Weird Beauty Trends Through History

By smei

Posted 19/12/17

In 2017, people may have stepped into a beauty salon and asked a beautician or make-up artist to recreate some of the stranger, wonderful, and unusual beauty looks of the year – including trends such as crown eyebrows, nose hair extensions, and beard transplants.

But weird beauty trends are not a new phenomenon – so, let’s take a moment to look back at some of the most unusual beauty looks of all time.

Dying to be Pale

Bizarrely, Victorians had a preference for the pale, sickly look associated with cholera. Queen Victoria saw make-up as “vulgar”, so women were expected to achieve the desired look naturally. However there were many ways around this, and many of the popular methods of achieving the look without make up were dangerous, including using wafers of arsenic to remove freckles and using eye drops containing deadly nightshade to increase the size of the pupil [1]. White lead was another historically popular method of achieving the “pale and interesting” look, which had the unfortunate side effects of causing baldness, paralysis and death [2] [3].

Black Teeth

The painted white faces of Japanese women was a culturally iconic look that originated as early as 600AD and remained popular until the end of the 19th Century. The stark white make up could make teeth look yellow in comparison, and it was thought that black teeth were a better complement to the look. This led to the practice of “ohaguru”, in which a mixture called “kanemizu” was used to dye teeth. This was quite an unpleasant and smelly process, which had to be repeated quite frequently but had an unexpected benefit of preventing tooth decay. There is evidence that suggests black teeth were also fashionable in England during Tudor times. Sugar was relatively new to the UK when Elizabeth the 1st was Queen, meaning it was rare and difficult to get hold of. Because of this black, rotten teeth became associated with a wealthy lifestyle [4][5].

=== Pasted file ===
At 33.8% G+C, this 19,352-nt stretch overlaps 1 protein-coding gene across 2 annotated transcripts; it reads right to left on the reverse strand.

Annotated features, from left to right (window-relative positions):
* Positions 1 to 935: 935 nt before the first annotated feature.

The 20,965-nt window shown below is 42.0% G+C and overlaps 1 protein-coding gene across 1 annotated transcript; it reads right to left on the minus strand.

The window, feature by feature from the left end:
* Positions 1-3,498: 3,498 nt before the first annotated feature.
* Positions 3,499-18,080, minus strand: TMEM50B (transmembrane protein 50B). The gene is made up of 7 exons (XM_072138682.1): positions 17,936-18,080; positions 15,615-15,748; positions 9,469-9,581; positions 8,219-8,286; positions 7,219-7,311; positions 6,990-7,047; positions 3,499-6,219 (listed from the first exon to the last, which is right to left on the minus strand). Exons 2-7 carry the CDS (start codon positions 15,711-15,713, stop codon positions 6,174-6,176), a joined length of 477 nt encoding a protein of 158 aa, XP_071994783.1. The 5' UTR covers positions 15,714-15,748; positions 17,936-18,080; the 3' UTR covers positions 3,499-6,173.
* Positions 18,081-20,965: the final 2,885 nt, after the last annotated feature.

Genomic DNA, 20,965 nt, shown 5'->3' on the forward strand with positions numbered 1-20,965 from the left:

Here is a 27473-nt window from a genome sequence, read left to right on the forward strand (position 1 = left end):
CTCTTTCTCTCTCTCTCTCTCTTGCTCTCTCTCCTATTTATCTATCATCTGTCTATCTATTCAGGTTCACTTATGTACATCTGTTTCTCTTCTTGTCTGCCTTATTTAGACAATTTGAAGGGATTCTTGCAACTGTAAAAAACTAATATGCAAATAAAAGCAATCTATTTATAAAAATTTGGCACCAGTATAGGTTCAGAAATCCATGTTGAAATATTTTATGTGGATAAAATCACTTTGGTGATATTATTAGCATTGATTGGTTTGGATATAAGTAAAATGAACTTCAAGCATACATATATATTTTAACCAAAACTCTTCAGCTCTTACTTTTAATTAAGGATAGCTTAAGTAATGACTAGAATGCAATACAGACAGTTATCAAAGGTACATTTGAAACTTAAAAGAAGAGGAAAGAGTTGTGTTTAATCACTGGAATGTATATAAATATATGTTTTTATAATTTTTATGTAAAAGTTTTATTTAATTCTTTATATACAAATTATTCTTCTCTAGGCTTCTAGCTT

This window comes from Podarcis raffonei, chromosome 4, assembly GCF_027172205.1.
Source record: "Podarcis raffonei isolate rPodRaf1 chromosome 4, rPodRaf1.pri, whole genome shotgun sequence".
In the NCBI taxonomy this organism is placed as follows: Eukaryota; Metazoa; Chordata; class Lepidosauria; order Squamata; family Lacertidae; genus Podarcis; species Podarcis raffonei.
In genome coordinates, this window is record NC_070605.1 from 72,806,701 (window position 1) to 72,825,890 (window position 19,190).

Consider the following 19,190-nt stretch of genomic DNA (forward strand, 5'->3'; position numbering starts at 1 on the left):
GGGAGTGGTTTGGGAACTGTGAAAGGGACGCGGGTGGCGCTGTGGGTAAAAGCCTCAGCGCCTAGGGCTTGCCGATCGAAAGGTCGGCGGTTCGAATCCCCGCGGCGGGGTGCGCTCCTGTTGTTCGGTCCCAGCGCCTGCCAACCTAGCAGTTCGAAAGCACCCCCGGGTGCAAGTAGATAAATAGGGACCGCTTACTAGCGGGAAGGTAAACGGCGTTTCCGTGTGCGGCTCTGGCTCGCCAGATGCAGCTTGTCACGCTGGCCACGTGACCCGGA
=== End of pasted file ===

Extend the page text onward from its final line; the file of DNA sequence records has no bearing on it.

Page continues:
Vampire Facials

If you’ve seen a picture of a celebrity with their face covered in blood recently you may already have heard of vampire facials, but what are they? The facial uses the patient’s own blood to “stimulate the healthy activity of skin cells” with platelet rich plasma, which is alleged to give skin an “energy boost” [6].

Although the skin may temporarily look more youthful due to swelling of the skin, there is no evidence of a long term improvement [7].

A Brief History of Eyebrows

These days it seems that the bigger the eyebrow the better, with some beauty bloggers taking the “scouse brow” to the extreme. However, during medieval times the opposite was the case. The forehead was considered the most attractive and erotic part of a woman so it was fashionable to remove eyebrows and eyelashes to accentuate its shape. Unsurprisingly, this is not a look you see represented in period dramas about this era [8]!  In contrast, during Ancient Roman times the dreaded “unibrow” look was popular, which was achieved by darkening and extending the eyebrows inwards using soot [9].

Tapeworm Diet

Up until the Victorian era larger figures were more desirable as they signified wealth, as visible in paintings from the Renaissance period. However, by the 1800s the slimmer physique rose in popularity, and so came the advent of the fad diet [10]. One of the most potentially dangerous was the “tapeworm diet”, which involved swallowing a pill containing an egg that would grow into a parasitic tapeworm. The dieter effectively becomes host to the tapeworm, which was said to feast on their dinner during digestion, allowing the host to lose weight without changing their diet. Although there is no definitive evidence to prove whether these pills really contained tapeworms or were a placebo intended to part wealthy dieters from their money, people were willing to take them.

The information contained herein is based on sources we believe reliable and should be understood to be general risk management and insurance information only. The information is not intended to be taken as advice with respect to any individual situation and cannot be relied upon as such.












Posted 19/12/17

Author: smei

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